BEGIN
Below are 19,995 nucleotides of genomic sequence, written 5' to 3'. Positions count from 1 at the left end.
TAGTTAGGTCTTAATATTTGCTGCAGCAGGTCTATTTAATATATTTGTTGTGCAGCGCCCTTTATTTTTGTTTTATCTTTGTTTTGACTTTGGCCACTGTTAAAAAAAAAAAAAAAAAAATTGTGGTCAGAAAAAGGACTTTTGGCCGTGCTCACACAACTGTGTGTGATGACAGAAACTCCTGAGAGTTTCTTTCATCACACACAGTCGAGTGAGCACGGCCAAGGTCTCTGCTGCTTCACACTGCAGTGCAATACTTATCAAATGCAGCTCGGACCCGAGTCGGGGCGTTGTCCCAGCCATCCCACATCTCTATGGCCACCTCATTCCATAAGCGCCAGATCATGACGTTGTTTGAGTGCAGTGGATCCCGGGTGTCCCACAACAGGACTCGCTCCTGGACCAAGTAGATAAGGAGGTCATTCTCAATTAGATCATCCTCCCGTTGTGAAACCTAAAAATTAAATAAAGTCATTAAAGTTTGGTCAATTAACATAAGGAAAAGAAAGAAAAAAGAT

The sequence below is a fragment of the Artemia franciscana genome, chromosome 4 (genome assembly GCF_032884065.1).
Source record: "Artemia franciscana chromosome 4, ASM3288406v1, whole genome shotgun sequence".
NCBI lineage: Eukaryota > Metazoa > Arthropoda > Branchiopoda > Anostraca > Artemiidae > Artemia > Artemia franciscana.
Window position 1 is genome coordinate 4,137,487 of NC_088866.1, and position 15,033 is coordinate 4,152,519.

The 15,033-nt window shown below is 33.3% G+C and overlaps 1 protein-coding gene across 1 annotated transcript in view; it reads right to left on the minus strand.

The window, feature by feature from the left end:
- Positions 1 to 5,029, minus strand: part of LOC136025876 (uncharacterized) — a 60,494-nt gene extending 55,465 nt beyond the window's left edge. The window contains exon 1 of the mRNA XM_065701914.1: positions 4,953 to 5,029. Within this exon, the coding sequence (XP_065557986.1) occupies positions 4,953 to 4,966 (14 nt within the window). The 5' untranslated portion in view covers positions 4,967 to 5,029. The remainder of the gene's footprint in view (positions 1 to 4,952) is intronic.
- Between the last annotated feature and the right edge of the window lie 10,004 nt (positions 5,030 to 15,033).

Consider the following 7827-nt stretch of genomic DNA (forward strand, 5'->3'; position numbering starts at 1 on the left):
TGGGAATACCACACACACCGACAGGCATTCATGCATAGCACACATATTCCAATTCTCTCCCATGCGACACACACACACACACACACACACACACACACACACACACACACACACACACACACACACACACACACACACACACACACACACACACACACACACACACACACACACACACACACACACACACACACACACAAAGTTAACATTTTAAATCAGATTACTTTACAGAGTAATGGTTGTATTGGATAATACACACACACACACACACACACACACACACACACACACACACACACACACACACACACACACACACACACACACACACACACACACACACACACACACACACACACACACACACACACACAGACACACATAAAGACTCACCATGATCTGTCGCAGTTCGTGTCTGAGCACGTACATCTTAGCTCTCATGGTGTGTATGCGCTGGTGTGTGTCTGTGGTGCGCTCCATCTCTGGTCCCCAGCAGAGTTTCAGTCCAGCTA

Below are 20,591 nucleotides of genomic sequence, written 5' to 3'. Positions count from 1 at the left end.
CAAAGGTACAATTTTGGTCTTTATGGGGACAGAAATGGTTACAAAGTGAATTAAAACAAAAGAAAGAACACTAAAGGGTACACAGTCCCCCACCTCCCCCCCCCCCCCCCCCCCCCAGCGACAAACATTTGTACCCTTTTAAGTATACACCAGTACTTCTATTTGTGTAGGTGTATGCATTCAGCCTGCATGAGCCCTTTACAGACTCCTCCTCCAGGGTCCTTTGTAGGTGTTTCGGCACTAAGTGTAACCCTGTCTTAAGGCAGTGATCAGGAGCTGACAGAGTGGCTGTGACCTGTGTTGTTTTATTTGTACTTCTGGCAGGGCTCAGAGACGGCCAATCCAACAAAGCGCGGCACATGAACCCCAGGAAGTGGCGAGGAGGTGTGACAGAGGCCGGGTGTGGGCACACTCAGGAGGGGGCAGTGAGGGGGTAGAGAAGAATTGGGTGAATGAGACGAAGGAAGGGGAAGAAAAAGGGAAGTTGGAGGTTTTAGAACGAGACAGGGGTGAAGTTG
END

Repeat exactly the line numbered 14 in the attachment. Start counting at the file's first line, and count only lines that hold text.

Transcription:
CAAAGGTACAATTTTGGTCTTTATGGGGACAGAAATGGTTACAAAGTGAATTAAAACAAAAGAAAGAACACTAAAGGGTACACAGTCCCCCACCTCCCCCCCCCCCCCCCCCCCCCAGCGACAAACATTTGTACCCTTTTAAGTATACACCAGTACTTCTATTTGTGTAGGTGTATGCATTCAGCCTGCATGAGCCCTTTACAGACTCCTCCTCCAGGGTCCTTTGTAGGTGTTTCGGCACTAAGTGTAACCCTGTCTTAAGGCAGTGATCAGGAGCTGACAGAGTGGCTGTGACCTGTGTTGTTTTATTTGTACTTCTGGCAGGGCTCAGAGACGGCCAATCCAACAAAGCGCGGCACATGAACCCCAGGAAGTGGCGAGGAGGTGTGACAGAGGCCGGGTGTGGGCACACTCAGGAGGGGGCAGTGAGGGGGTAGAGAAGAATTGGGTGAATGAGACGAAGGAAGGGGAAGAAAAAGGGAAGTTGGAGGTTTTAGAACGAGACAGGGGTGAAGTTG